It has often been claimed that theatre has a great power over human beings by instilling values and affecting positive change. Some Bay-Area Theatres like Cutting Ball or Shotgun Players claim to pursue these goals by committing themselves to the local and the wider human communities. So that it is sustainable, the commitment should nonetheless go both ways. Let’s follow them !
The Bay, pride of home.
Theatre in the San Francisco Bay Area makes “think global, act local” its motto. As Rebecca Novick, a local theatre director and arts consultant, explains, “We are ambitious here […]. The gold rush may be over, but in the Bay Area we’re still busy digging far down for the rich veins of meaning that you can only discover when you invest in a place over many years. With less focus on ‘making it’ somewhere else, we invest in long term relationships with other artists who are passionate about the way art can change the places we call home.” In order to affect change and awaken consciousness one should thus consider priding home, or at least San Francisco Bay Are theatres see it that way.
Theater Community Proponents
Defining oneself in the eyes of others as defenders of the San Francisco Bay Area theater community is what the Shotgun Players and the Cutting Ball Theatre , two of the most recent and esteemed mid-sized theaters, actively do. Browsing their websites shows that both claim that their artistic and aesthetic choices embody a didactic vision of theatre, one that engages different individuals as a community. Both have struggled a lot – fighting to have their own place to host their companies. This speaks to the strength of their bonds and of their convictions. Their mission statements offer insights into how theater websites as communication tools represent cultural production. Indeed, theatres use them to define themselves, their identities, the meaning of their activities. Not only do they act on the way members see themselves and the way they are seen by external interested parties, but it also plays a strong part in connecting the latter to the theatre life.
Inside the Theatre, Commitment Starts
Shotgun Players’ and Cutting Ball Theatre’s commitment is about building strong connections between their artists and audiences. The two theatres both claim to challenge them alike. They however build an obvious separation between those two categories of people within the theatre: the people sitting in the dark and the ones on stage or who directly take part in the production. That separation is made clear in their discourse as they speak of “we” and “them” or “you”. The relationship between those two entities is nonetheless dynamic and interaction is key. The two theatres see it as something extremely positive and as a form of engagement to promote that relationship. That is most probably the goal of the “Pay-What-You-Can-Ticket”. It aims at making theatre more accessible, specially for people with lower incomes, workers and such, in a democratic spirit. Moreover in claiming “We encourage you to join us […]. We promise this is just the beginning, ”Shotgun Players pledges to the audience, so that the audience pledges to them.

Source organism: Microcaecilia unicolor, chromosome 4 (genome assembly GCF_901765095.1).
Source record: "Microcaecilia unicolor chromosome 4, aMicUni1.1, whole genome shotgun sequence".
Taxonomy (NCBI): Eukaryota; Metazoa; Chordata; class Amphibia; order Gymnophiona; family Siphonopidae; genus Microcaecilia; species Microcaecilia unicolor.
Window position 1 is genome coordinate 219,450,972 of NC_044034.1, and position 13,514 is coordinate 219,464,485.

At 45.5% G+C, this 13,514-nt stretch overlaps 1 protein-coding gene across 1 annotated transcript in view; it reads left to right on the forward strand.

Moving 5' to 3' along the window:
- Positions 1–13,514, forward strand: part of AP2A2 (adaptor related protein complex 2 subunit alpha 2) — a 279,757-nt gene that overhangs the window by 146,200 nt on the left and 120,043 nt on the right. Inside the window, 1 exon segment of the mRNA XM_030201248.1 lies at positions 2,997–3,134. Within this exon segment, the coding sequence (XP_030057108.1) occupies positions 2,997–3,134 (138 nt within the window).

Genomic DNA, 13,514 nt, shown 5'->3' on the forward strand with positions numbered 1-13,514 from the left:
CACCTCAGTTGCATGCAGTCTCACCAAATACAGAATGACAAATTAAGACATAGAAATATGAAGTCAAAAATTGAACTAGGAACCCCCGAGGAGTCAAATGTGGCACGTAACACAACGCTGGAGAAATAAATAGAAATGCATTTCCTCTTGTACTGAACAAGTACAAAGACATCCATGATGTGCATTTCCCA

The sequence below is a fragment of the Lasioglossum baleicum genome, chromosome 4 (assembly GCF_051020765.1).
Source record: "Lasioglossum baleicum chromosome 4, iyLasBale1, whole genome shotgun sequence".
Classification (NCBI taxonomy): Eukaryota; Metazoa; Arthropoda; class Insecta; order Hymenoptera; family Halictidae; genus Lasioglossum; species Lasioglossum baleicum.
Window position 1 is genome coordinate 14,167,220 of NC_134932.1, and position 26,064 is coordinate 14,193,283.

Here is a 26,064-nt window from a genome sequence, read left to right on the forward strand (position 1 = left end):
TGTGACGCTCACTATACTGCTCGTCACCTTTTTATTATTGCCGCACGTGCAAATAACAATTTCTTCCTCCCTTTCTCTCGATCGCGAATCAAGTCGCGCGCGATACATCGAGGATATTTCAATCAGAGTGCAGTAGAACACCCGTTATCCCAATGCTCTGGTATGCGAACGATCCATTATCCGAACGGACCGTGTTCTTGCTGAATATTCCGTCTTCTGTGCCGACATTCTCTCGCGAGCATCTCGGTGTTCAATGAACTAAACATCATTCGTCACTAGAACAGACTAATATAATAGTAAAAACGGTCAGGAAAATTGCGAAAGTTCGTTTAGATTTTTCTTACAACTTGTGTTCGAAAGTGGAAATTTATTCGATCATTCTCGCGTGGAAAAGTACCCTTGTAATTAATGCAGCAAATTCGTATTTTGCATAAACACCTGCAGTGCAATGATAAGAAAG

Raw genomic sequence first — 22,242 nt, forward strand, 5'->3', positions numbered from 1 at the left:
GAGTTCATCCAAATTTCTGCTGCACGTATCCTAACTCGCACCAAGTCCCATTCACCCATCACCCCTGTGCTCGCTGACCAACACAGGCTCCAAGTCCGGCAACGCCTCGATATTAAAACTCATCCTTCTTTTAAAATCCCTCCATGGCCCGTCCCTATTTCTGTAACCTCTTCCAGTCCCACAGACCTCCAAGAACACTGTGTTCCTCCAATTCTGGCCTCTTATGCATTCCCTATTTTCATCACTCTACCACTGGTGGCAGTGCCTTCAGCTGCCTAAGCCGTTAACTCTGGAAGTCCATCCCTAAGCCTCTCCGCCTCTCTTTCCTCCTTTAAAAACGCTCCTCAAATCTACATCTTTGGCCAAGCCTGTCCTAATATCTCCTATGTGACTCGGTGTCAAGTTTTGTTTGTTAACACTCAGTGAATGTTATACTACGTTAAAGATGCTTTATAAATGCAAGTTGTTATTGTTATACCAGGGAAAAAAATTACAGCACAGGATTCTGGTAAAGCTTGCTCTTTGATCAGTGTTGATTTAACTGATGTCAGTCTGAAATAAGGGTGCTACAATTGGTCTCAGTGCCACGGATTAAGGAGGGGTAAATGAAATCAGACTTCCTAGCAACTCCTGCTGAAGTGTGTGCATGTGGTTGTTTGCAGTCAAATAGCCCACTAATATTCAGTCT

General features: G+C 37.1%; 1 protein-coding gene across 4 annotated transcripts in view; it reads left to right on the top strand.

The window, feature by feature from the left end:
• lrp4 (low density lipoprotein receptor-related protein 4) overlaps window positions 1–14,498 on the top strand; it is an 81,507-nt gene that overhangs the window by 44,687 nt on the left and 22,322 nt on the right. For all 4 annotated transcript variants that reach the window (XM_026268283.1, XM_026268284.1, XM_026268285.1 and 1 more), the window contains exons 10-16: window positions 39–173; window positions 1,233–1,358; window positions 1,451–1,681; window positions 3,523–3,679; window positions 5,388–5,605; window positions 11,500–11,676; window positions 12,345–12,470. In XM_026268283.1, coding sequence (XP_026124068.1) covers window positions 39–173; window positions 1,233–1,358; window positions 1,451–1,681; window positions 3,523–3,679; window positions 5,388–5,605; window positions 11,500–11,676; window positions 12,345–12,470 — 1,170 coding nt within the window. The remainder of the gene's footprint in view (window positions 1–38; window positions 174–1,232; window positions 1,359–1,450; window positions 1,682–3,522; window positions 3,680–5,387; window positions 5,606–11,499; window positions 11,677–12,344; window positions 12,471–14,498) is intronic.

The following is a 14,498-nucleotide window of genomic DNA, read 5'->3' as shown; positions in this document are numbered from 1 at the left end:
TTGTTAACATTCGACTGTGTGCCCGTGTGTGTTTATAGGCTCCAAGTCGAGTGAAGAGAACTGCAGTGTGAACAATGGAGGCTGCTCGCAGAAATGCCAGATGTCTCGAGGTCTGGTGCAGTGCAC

Outside the Theatre, Commitment spreads
As these pledges and commitments emerge, bigger issues and ties are to be taken into account. The theatres are clearly aware of the fact that their actions take place within a specific context – the local community – which is itself tied to a wider “human community.” Shotgun Players has thus committed to ecologogical
sustainability and has been given the “Green Business” certificate for being the first “100% solar-powered” theatre in Northern America. The idea being to think global and … act local, Shotgun also displays local business products in their lobby and both theatres claim to put their neighbours stories on stag. Cutting Ball even provides a whole section of their websites to their neighbourhood: the Tenderloin. Del Seymour, an ex-addict who turned his life around thanks to the local community and who now oganises visits of the neighbourhood, is one of the neighbours that the Cutting Ball promotes. That’s the local long-term commitment Rebecca Novick was speaking about.
A Two-way Path
In committing themselves to a better world and claiming to take part in the community the theatres try to bind people to their actions and commitments: they should feel connected to those theatres because they see in them a mirror of their own struggles, of their own convictions – even more if the theatres tackles local issues. The goal is among others for the community to directly take part in the theatres’ activities, to sustain them. They of course do so by first and foremost buying tickets and attending shows, but they can also do it by donating, becoming a member or a suscriber to the theatre. The websites strongly enhance such actions. The names of the member-packs are very evoking and appealing: “The Fearless”, “Provocateurs” or “The Superstar”. Those underline the status of the members with a touch of humour and irony – knowing those packs give access to a certain number of perks … Some others underline the affective ties of the contributors to the theatres like: “Suzan-Lori Park’sTop Dogs”, “Eugene Ionesco’s Amis” and “Gertrude Stein’s Dining Companions”.
What those theatres actually do is create a bond between the theatre community and peripheral groups: the audience, the local community and the wider human community. The notion of community they build is not a closely sealed one but rather one where mediation and interconnections are paramount. Exchange and inter-community relations are their main focus, that is how they engage themselves, that is where their commitment grounds itself and simultaneously acts.